Being a Courageous Bystander in the Lower School

By Michael Simpson, Head of Lower School

Character development is ongoing and constant in our lower school. As you know, academics are what we do, but we are working to help children develop interpersonal skills and self management skills too. Our character development program includes explicitly discussing our core principles of respect, honor, and compassion as well as continuously weaving them into our curriculum and conversations. On late start days fourth graders lead assemblies to introduce character topics such as the bug chart, the core principles, and as we did at our most recent late start day assembly, bullying.

This year’s bullying assembly was quite clever. The premise was a tour through a “Bullying Wax Museum.” After an introduction by me, the fourth graders acted the parts of tour guide, visitors, and wax figures. First, the guide defined bullying for the guests so they could understand what bullying really is: repeated mean behavior, on purpose. Then wax figures animated their different roles:

Physical bully
Verbal bully
Emotional bully
Cyber bully
Courageous bystander

The actors then explained what you should do if you see bullying, referring to the student-created posters and the STARS acronym visible all around our school:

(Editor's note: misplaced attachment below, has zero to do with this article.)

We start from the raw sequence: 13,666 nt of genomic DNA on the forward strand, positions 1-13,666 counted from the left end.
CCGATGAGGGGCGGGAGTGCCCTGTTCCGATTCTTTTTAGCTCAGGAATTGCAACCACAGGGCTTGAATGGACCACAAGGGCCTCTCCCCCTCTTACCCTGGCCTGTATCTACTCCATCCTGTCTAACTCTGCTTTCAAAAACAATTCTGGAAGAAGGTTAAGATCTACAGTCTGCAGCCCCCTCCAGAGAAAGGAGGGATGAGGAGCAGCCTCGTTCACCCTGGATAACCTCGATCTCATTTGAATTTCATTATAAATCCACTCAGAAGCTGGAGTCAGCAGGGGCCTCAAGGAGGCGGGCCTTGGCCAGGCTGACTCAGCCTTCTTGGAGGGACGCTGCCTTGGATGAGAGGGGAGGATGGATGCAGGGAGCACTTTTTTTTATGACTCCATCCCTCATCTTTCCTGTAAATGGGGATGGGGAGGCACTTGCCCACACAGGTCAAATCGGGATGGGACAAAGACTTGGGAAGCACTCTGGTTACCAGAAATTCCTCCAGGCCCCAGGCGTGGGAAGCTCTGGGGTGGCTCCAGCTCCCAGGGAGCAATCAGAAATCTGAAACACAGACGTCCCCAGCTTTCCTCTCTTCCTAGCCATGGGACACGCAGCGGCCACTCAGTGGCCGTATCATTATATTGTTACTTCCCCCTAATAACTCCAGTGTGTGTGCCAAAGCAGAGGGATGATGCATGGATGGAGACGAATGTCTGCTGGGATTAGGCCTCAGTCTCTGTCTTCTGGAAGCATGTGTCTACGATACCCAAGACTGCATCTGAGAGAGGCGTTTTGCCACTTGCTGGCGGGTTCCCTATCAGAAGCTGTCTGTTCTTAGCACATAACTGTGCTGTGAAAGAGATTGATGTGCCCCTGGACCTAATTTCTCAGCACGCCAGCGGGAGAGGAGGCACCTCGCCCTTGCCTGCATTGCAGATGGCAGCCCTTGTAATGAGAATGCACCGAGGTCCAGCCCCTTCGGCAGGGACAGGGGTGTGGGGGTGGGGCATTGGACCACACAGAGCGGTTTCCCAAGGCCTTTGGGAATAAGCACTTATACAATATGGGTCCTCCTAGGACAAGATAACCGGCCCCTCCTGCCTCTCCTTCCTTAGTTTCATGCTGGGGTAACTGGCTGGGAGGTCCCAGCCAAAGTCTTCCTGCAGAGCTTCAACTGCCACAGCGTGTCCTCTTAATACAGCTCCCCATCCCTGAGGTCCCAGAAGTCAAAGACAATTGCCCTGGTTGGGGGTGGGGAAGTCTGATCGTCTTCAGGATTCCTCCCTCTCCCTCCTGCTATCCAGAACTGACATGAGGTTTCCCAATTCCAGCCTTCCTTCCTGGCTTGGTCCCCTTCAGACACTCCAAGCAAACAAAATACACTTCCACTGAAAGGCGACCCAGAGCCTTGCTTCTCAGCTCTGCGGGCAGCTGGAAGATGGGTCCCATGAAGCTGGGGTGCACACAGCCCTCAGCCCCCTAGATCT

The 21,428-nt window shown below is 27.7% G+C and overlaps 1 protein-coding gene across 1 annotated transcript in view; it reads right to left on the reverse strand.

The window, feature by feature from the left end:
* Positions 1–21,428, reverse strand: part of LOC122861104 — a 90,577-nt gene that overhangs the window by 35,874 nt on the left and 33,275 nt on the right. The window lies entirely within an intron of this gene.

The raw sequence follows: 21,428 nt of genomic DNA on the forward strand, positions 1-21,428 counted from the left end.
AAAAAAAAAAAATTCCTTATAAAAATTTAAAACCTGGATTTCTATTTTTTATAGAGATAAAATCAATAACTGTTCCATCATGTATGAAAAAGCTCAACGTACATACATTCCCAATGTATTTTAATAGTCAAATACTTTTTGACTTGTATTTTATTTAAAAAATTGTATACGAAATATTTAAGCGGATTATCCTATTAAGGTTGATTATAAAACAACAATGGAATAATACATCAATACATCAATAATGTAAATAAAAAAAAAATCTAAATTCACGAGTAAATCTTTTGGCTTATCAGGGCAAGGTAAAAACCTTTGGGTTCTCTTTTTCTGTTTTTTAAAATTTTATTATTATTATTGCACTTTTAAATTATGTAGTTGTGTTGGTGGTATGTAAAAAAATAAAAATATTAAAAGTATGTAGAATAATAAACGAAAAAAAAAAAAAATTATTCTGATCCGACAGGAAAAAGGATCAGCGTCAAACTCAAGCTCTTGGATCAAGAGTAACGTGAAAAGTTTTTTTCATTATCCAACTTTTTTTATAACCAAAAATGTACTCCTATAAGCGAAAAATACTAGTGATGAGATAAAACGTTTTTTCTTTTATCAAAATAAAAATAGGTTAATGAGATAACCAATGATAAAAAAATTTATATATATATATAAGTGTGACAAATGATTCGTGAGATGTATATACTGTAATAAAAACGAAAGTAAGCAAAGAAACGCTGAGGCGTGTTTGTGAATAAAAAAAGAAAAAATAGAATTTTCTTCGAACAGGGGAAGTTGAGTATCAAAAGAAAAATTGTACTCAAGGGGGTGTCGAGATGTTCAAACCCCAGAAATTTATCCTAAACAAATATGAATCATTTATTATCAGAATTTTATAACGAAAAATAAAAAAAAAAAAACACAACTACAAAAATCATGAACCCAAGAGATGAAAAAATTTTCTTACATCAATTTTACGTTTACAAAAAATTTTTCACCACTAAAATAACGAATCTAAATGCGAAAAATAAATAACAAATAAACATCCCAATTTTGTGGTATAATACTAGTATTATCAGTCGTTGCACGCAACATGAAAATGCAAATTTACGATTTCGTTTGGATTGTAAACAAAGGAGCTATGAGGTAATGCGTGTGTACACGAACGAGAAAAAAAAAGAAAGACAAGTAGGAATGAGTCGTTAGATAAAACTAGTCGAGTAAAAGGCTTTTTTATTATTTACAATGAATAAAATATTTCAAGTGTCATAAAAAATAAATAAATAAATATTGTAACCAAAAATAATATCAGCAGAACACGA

Seek allies
Target needs your help
Assertively communicate
Respect everyone
Stand up to the bully but never bully back

The actors really enjoyed being wax figures, and the guide ended the assembly with a passionate charge to all Lower School students to be courageous bystanders.

I believe they took her message to heart. At every Monday morning assembly we recognize students who have demonstrated one of our core principles or teamwork. At this past Monday morning’s assembly, the following stories were read:

I would like to recognize [K] for being a team player. This is what happened: We were making a game in class and someone was not being nice to [L] and [K] helped [L] handle the problem. You are amazing, [K]!

I would like to recognize [P] for showing respect. This is what happened: Someone was saying my lunch looked bad at lunch, and [P] stood up for me! Saying “Guys, please don’t make fun of my friend’s lunch it’s not nice and if this continues a teacher will have to get involved.” And the people who were being mean stopped. Thanks [P] you rock!

While perhaps these were not instances that met the criteria of bullying, they were times when a courageous bystander’s voice was needed and certainly appreciated. This kind of “standing up” is a treasure to our community.

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